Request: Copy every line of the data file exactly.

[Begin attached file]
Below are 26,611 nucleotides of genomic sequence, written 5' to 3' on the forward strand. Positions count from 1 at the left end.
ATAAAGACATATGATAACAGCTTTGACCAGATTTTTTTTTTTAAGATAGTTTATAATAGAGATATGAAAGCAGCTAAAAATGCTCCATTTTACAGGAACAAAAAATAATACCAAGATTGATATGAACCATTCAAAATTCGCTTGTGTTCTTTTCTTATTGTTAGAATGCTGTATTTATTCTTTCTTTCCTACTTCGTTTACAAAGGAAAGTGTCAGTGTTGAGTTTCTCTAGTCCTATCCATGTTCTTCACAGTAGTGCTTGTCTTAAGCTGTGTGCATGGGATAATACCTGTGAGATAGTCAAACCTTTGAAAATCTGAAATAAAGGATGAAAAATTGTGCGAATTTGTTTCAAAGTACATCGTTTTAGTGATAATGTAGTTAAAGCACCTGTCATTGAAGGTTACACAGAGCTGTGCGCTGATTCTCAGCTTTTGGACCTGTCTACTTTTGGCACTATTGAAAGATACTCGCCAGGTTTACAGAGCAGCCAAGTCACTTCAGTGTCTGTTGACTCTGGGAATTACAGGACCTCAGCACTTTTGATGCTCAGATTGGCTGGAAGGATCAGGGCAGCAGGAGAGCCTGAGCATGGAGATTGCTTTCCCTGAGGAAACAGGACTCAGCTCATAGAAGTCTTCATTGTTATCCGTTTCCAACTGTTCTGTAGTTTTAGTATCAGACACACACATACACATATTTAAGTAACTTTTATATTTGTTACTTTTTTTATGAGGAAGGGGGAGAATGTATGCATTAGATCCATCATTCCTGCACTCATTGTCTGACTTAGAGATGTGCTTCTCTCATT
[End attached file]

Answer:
Below are 26,611 nucleotides of genomic sequence, written 5' to 3' on the forward strand. Positions count from 1 at the left end.
ATAAAGACATATGATAACAGCTTTGACCAGATTTTTTTTTTTAAGATAGTTTATAATAGAGATATGAAAGCAGCTAAAAATGCTCCATTTTACAGGAACAAAAAATAATACCAAGATTGATATGAACCATTCAAAATTCGCTTGTGTTCTTTTCTTATTGTTAGAATGCTGTATTTATTCTTTCTTTCCTACTTCGTTTACAAAGGAAAGTGTCAGTGTTGAGTTTCTCTAGTCCTATCCATGTTCTTCACAGTAGTGCTTGTCTTAAGCTGTGTGCATGGGATAATACCTGTGAGATAGTCAAACCTTTGAAAATCTGAAATAAAGGATGAAAAATTGTGCGAATTTGTTTCAAAGTACATCGTTTTAGTGATAATGTAGTTAAAGCACCTGTCATTGAAGGTTACACAGAGCTGTGCGCTGATTCTCAGCTTTTGGACCTGTCTACTTTTGGCACTATTGAAAGATACTCGCCAGGTTTACAGAGCAGCCAAGTCACTTCAGTGTCTGTTGACTCTGGGAATTACAGGACCTCAGCACTTTTGATGCTCAGATTGGCTGGAAGGATCAGGGCAGCAGGAGAGCCTGAGCATGGAGATTGCTTTCCCTGAGGAAACAGGACTCAGCTCATAGAAGTCTTCATTGTTATCCGTTTCCAACTGTTCTGTAGTTTTAGTATCAGACACACACATACACATATTTAAGTAACTTTTATATTTGTTACTTTTTTTATGAGGAAGGGGGAGAATGTATGCATTAGATCCATCATTCCTGCACTCATTGTCTGACTTAGAGATGTGCTTCTCTCATT